Obviously when the news broke there hadn’t actually been any formal action taken against you or Richie at that point, no trial or bans handed down, nothing. Where is all of that stuff at now? Have you been through some sort of process?
First off, the AFLD (French Anti Doping) are absolutely terrible, it was nothing but delays and bad communication from the beginning. This is where the AFLD really sucked, I wasn’t a high priority case, so everything just kept getting pushed back, time after time, it just dragged out so long, months would go by with no information as to what was to happen. I had some bad days mentally, especially during Chemo, where I would start thinking about it, and I would go down a kind of bad mental rabbit hole. Not a fun time at all. Especially when you feel innocent, but you are getting treated like a criminal by some people. All my sponsors knew the situation and were super supportive but things got harder as 2019 went on and Sponsors wanted details about what my 2020 plans were and I couldn’t give them any information, because I had no communication from ALFD, In the end the thing that bit me in the backside was the 5 years that I was on the ASADA (Australian sports anti-doping) testing pool, which meant I was tested numerous times (some extremely random) over that 5 years (2008-2013, and that I was going to receive a more harsh ban because ‘I should have known better’. On one hand I was dealing with; I ‘should’ have known better. Whilst on the other hand, the reality was that things get added to the banned list all of the time and being out of the testing loop for the past 5 years and not having received any updates about the current list due to EWS not carrying out any testing, I was very much out of the loop with new things that had been added to the list. Especially when I knew I wasn’t seeking anything performance enhancing, or anything that I thought would give me any unfair advantage. It was stuff you can buy at any supplement store in town. I just didn’t think I had anything to worry about. It never even crossed my mind. Unfortunately, the Australian supplement industry is very poorly regulated (I have since learnt) and yes, that’s my mistake, so I have to accept that. I was a bit naive to the whole situation, and never thought I would land in a situation like this because, I was Just having the same type of pre workout drink that I had for years while under the ASADA testing pool and never had a problem.
So that’s all done now and you’re clear to race again?
Yes, as of March this year. By that point the 18 month competition ban will have been served because it began back in September 2018.
I’ve been wanting to ask you, whilst there were of course some haters online that were quick to throw you and Richie under the bus and say horrible things about you guys even though they didn’t know half of the facts (fuck those people!) what I noticed, overwhelmingly, was the support that you got from so many people right around the world that never turned their backs on you and never will – is there anything you’d like to say to all those Jared Graves fans?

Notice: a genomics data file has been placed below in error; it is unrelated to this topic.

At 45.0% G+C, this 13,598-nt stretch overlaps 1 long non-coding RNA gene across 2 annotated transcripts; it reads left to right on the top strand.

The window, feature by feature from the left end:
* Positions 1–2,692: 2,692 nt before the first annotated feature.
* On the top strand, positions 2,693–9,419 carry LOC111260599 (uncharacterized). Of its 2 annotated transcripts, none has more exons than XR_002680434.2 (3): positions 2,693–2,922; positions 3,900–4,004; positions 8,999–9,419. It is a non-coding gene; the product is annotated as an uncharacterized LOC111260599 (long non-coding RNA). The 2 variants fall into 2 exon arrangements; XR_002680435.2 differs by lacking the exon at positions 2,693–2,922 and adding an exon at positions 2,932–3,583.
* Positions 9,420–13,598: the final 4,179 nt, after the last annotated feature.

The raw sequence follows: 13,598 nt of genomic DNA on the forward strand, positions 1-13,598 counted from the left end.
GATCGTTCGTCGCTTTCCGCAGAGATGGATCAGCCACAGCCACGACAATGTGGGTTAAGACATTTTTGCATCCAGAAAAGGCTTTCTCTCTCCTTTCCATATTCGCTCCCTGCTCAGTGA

Well, yeah that would be good but I’ll warn you that this answer could get long as I could honestly go on all day about it. People will always have questions and I would love to answer them all, but sadly there just isn’t enough time in the day. But I think the guys who have an idea of the situation know we never tried to gain any advantage or sought anything “performance enhancing”. The ones that had our backs were the people who could look at things rationally and understand how easily this can happen if you don’t check every ingredient of everything you put into your body. All our sponsors had our backs and while of course it isn’t a good situation for anyone, they could not only differentiate between our case, and other cases where people are found to actively seek to cheat, but also the difference between a mild stimulant, and a Lance Armstrong type case. Sadly cycling (road more specifically) has a bad stigma because of road, and more specifically Lance. And just the word doping has a bad ring to it. Someone mentioned on a forum something along the lines of “like comparing a butter knife to a bazooka” and I think that’s pretty accurate. It was just very frustrating initially to read some comments from anonymous people trolling the internet who were making some very uninformed, ignorant and straight up false comments, saying things like #steroids, or using a needle emoji… I saw that stuff and I was like C’MON really!? People online commenting that they weren’t surprised because we are two of the biggest/strongest guys in the EWS so we must have been on something. Then whenever we made a comment about something on a forum answering a question, they would twist our words and make it sound sinister.
But then I would sit back and laugh a bit, because it just showed how silly they are. Anyone who has any experience with the sport knows that your skills on the bike is far and away the #1 most important thing, along with hard training and dedication, and that there is no substitute for hard work.
“Now, I’m not saying that makes our situation okay. We were ignorant. We screwed up. But please show some common sense and be able to differentiate between our situation and someone who is seeing some shady doctor and actively seeking an advantage, and the price I’ve paid for one moment of being naive and not careful has bitten me in the ass 10 fold and then some.”